* User Info

Welcome, Guest. Please login or register.
Did you miss your activation email?

* Who's Online

Dot Guests: 146 | Dot Users
Dot Hidden: 0

* Board Stats

  • stats Total Members: 13005
  • stats Total Posts: 130834
  • stats Total Topics: 18306
  • stats Total Categories: 5
  • stats Total Boards: 48
  • stats Most Online: 814

* Advertisers

Gear Pan
The lil Gold Spinner
The lil Gold Spinner
The Pocket Sluice

Author Topic: Almandine values  (Read 2688 times)

0 Members and 1 Guest are viewing this topic.

Offline goldminer06

  • Member
  • **
  • Posts: 11
  • Kudos: 0
Almandine values
« on: November 13, 2014, 06:07:43 PM »
A buddy of mine found garnet hotspot and has pounds and pounds of the stuff from within 3 inches of the surface. Does anyone know what low quality, dime sized Almandine are worth per pound, im guessing it cant be that much.

Offline Top Cat

  • PPT Invited
  • *****
  • Posts: 925
  • Province/State: Langley BC
  • Country: ca
  • Kudos: 26
Re: Almandine values
« Reply #1 on: November 14, 2014, 06:48:07 AM »
I  don't imagine they are worth much, but you might be able to sell them to one of the Rock & Gem Clubs. If they are the size you say they are, they can be polished or tumbled and used in ring settings.

I found a good sized one on the Fraser and had it polished and will be making a ring for it.

Good Luck!!!

Offline Top Cat

  • PPT Invited
  • *****
  • Posts: 925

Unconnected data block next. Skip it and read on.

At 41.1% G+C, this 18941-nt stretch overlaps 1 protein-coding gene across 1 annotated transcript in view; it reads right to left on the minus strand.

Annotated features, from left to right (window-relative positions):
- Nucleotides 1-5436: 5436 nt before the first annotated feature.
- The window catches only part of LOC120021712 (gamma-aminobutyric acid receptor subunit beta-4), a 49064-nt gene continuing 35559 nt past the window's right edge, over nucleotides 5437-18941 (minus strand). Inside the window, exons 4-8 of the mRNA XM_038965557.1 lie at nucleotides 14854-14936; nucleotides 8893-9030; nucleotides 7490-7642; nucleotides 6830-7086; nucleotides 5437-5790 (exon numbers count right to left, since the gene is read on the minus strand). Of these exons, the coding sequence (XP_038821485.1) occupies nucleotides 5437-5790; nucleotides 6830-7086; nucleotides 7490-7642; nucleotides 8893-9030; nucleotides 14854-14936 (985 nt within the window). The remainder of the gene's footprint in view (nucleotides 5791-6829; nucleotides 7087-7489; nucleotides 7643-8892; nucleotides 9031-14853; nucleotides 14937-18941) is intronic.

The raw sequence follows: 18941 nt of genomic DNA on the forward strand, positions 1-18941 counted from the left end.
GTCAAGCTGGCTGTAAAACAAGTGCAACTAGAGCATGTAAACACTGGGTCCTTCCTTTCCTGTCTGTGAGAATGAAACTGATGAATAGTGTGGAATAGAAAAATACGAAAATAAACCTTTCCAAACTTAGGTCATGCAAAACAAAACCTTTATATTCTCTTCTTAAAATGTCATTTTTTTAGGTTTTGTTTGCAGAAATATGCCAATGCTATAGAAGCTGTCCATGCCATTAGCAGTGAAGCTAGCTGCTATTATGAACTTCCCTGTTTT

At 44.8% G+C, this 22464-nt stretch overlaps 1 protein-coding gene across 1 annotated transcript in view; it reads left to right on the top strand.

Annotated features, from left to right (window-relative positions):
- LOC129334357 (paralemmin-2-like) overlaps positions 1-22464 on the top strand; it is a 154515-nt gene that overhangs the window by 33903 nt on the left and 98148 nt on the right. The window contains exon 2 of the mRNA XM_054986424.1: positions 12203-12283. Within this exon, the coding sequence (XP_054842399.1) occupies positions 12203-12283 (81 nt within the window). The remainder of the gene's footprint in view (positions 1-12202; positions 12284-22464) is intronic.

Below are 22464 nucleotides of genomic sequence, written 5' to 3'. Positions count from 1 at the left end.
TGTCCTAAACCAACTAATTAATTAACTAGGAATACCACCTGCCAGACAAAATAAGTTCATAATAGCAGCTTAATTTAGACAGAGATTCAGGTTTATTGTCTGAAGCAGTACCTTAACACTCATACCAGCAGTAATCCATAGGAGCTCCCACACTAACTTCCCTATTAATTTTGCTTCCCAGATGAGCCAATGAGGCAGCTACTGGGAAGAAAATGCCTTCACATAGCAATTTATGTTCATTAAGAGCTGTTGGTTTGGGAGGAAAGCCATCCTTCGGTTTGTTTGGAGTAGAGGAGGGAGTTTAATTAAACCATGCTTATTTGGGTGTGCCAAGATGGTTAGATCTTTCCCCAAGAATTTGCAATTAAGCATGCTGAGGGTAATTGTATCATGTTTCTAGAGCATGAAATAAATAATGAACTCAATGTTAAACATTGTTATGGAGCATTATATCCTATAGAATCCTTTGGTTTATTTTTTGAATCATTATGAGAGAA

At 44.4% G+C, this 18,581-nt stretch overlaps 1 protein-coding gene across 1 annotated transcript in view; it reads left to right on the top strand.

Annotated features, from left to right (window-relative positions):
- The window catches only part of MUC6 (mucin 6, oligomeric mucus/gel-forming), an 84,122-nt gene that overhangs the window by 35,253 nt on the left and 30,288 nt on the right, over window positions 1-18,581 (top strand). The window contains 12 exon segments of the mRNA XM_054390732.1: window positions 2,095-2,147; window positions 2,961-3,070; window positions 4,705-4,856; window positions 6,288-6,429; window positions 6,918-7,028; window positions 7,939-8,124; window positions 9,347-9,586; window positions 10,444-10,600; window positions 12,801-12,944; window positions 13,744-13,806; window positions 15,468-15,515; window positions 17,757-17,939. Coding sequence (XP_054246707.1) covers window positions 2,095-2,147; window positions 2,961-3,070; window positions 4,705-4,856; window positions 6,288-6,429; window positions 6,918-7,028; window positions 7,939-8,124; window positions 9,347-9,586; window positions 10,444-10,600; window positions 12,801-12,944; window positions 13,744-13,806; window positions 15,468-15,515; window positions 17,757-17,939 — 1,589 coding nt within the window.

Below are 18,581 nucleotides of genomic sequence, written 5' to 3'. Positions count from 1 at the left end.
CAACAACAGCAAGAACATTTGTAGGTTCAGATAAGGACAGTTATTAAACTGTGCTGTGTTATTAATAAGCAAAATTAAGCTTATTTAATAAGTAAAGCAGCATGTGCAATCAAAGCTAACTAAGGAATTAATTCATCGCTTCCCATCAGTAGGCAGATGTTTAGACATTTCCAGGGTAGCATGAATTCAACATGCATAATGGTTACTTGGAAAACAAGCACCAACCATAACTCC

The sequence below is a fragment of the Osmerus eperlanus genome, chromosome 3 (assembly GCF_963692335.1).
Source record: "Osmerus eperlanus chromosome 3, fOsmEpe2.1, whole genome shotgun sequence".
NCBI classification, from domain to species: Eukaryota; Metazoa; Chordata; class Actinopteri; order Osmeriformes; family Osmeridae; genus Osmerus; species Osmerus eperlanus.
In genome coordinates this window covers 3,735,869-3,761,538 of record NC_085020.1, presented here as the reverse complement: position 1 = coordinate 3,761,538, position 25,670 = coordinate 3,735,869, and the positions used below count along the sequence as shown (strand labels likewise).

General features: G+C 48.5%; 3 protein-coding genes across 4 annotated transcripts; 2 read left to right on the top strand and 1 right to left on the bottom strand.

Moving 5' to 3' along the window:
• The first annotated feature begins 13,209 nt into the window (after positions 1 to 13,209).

• Province/State: Langley BC
  • Country: ca
  • Kudos: 26
Re: Almandine values
« Reply #2 on: November 14, 2014, 06:54:21 AM »
Thought this would be of interest.

Almandine is the most common of the garnets and is usually the garnet found in garnet schists (a type of metamorphic rock composed mostly of mica). Precious transparent crystals are frequently used as gemstones along with its close cousin, Pyrope. Almandine, like other garnets, forms rounded crystals with 12 rhombic or 24 trapezoidal faces or combinations of these and some other forms. This crystal habit is classic for the garnet minerals. Almandine is the iron aluminum garnet. Magnesium can substitute for the iron and become more like pyrope, the magnesium aluminum garnet. Pure almandine and pure pyrope are rare in nature and most specimens are a percentage of the two. The change in density from almandine (4.3) to pyrope (3.6) is the only good test to determine a specimens likely identity.


Color is typically red to brown, sometimes with a tinge of purple and sometimes a deep enough red to appear black.
Luster is vitreous.
Transparency crystals are transparent to translucent.
Crystal System is isometric; 4/m bar 3 2/m
Crystal Habits include the typical rhombic dodecahedron. also seen is the 24 sided trapezohedron. Combinations of these forms are common and sometimes the rare faces of the hexoctahedron, a 48 sided crystal habit that rarely is seen by itself, can also combine with these other forms making very attractive, complex and multifaceted crystals. Massive occurrences are also common. Crystals typically embedded and isolated, from other alamadine crystals, in metamorphic rocks.
Cleavage is absent.
Fracture is conchoidal.
Hardness is 6.5 - 7.5
Specific Gravity is approximately 4.3 (above average for translucent minerals and the highest density of all garnets)
Streak is white.
Associated Minerals are micas, staurolite, quartz and feldspars.
Other Characteristics: index of refraction is 1.83 and multiplicity of faces give a striated appearance on some crystals.
Notable Occurrences include Wrangel Alaska; Germany; Norway and India.
Best Field Indicators are crystal habit, color, density and hardness.